Book Review: “Nudge: Improving Decisions About Health, Wealth, and Happiness” by Richard H. Thaler and Cass R. Sunstein

This book is all about Libertarian Paternalism or Nudges designed to steer people’s choices toward a desired outcome that’s good for the individuals. Certainly the same methods can be applied to commercial purposes.

The authors offer many ways to design the choice architecture such that people may end up choosing to save more for IRA (default to x%), donate to more organs upon deaths (default to donate organs and need to opt out), and etc.

An interesting solution proposed by the authors to the perennial conflict of same-sex marriage is to make marriages private contracts instead of the recognized statues by states, which are only required to issue Civil Union license. I think this is a great idea. It’s time to separate the religion from the state.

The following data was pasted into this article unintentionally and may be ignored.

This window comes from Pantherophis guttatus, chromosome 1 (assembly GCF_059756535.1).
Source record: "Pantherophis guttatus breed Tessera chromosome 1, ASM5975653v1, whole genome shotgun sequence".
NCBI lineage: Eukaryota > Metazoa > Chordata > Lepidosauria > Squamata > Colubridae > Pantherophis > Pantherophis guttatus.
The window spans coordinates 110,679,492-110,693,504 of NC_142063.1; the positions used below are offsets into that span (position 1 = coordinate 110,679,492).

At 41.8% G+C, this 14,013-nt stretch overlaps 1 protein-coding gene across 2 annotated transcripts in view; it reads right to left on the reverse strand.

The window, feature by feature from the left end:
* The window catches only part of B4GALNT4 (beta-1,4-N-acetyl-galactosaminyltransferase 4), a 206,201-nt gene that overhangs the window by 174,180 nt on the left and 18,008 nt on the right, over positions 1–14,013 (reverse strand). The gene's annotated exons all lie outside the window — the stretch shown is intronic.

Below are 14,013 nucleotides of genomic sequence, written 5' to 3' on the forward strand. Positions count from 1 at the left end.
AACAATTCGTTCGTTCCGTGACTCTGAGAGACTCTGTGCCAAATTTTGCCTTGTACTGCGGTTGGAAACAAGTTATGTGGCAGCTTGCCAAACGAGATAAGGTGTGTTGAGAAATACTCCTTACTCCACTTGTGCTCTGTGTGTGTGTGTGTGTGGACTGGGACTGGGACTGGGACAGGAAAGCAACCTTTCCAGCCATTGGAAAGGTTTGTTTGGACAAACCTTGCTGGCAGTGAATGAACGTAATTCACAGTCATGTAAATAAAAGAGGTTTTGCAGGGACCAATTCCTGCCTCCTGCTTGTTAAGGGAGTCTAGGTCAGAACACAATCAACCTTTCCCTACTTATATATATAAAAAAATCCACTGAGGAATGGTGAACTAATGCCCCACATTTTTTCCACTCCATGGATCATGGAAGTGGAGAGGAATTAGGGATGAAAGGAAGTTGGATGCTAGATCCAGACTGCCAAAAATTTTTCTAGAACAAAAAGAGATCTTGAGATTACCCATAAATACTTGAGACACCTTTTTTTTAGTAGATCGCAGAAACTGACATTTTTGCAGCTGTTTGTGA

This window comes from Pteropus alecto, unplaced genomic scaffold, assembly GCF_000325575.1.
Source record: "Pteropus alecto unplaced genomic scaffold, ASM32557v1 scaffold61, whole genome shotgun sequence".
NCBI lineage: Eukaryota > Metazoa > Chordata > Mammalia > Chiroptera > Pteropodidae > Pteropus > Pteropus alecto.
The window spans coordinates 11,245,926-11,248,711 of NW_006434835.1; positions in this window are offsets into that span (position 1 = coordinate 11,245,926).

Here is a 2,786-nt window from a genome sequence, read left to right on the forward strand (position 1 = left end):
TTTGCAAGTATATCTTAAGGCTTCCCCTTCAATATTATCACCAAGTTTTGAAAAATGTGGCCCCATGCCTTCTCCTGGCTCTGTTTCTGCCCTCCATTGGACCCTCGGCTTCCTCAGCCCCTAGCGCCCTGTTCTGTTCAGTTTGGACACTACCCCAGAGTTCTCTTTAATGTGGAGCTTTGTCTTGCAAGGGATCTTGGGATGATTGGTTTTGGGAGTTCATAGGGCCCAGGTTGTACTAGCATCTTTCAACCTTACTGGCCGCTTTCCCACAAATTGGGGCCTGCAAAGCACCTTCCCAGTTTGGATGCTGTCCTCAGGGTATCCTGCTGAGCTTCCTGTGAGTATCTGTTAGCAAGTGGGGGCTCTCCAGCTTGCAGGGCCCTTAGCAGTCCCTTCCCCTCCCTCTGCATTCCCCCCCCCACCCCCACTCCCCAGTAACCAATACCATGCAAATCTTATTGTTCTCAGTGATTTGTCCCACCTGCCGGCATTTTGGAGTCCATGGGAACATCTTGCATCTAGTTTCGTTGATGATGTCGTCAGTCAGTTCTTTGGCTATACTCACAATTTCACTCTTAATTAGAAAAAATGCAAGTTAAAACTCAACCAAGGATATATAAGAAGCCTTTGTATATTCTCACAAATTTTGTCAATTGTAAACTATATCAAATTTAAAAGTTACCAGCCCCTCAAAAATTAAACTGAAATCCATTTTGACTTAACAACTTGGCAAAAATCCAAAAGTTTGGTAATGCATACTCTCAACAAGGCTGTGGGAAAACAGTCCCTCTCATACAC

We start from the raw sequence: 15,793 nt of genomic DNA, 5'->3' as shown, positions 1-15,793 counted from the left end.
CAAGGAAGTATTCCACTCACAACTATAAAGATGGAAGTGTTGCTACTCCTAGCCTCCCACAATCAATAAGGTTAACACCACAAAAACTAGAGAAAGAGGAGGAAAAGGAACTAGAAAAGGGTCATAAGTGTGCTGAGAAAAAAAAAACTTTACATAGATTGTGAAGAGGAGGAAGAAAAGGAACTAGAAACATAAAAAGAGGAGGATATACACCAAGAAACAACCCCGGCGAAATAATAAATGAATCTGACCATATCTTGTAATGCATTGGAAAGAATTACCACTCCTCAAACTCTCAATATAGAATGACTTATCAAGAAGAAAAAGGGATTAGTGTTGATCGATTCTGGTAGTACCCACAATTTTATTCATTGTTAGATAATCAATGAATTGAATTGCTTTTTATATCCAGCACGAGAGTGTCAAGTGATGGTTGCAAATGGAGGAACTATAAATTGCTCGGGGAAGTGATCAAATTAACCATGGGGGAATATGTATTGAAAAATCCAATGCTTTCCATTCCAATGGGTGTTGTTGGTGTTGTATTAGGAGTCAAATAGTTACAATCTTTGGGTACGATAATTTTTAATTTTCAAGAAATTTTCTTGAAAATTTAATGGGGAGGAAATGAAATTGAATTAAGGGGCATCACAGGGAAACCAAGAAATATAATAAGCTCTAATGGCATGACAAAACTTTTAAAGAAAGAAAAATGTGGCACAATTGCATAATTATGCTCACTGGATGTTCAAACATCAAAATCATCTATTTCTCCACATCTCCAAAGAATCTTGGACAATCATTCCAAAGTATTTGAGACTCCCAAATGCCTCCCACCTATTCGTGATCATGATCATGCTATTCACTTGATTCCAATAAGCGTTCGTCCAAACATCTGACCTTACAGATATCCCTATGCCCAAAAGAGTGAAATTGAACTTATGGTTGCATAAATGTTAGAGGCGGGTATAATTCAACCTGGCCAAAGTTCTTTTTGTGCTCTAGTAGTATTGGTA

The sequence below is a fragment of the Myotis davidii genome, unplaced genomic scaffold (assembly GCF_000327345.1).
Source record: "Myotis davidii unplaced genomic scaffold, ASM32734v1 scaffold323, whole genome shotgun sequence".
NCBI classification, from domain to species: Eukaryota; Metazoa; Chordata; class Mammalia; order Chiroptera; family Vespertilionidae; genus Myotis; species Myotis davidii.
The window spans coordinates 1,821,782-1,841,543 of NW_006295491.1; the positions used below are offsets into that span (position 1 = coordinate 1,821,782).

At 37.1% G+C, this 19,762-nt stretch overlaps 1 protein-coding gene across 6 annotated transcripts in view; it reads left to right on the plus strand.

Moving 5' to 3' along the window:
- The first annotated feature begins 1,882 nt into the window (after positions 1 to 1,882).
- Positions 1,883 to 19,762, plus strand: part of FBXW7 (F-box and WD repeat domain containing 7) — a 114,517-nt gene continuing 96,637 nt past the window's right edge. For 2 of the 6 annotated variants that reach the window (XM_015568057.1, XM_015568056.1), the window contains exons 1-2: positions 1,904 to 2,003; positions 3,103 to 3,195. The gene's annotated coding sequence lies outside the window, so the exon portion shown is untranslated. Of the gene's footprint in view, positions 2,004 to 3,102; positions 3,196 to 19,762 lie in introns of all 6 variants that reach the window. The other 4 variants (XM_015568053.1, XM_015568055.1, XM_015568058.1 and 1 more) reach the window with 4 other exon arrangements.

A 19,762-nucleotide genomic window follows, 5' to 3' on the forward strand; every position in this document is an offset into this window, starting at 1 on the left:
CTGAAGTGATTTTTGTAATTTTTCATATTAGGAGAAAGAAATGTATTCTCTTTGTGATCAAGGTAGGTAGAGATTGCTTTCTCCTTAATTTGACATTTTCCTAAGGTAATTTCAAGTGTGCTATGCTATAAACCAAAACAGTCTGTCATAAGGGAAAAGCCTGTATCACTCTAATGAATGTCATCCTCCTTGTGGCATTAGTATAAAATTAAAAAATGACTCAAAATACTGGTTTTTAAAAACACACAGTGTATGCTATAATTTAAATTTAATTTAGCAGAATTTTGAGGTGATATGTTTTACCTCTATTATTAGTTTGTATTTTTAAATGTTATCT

Another interesting idea is to make the high-school students fill out an application to colleges before graduation. This did increase the college enrollment by leaps and bounds for one state.

All these nudge schemes play into several of human natures: inertia (status quo bias, rules of thumb), anchoring (residual/subconscious thought from previous conversation), representativeness (bias), optimism and overconfidence, fear of loss more than the joy of gain, fear of unknowns, ignorance of underlying issues (solution: quick feedback like SmartMeter), following the herds, framing of the questions, spotlight effect (people are not paying attention to you as you think), and etc.

And all of the natures have to do with our reflective system (rational) vs. automatic system (fast and instinctive). This is an interesting read.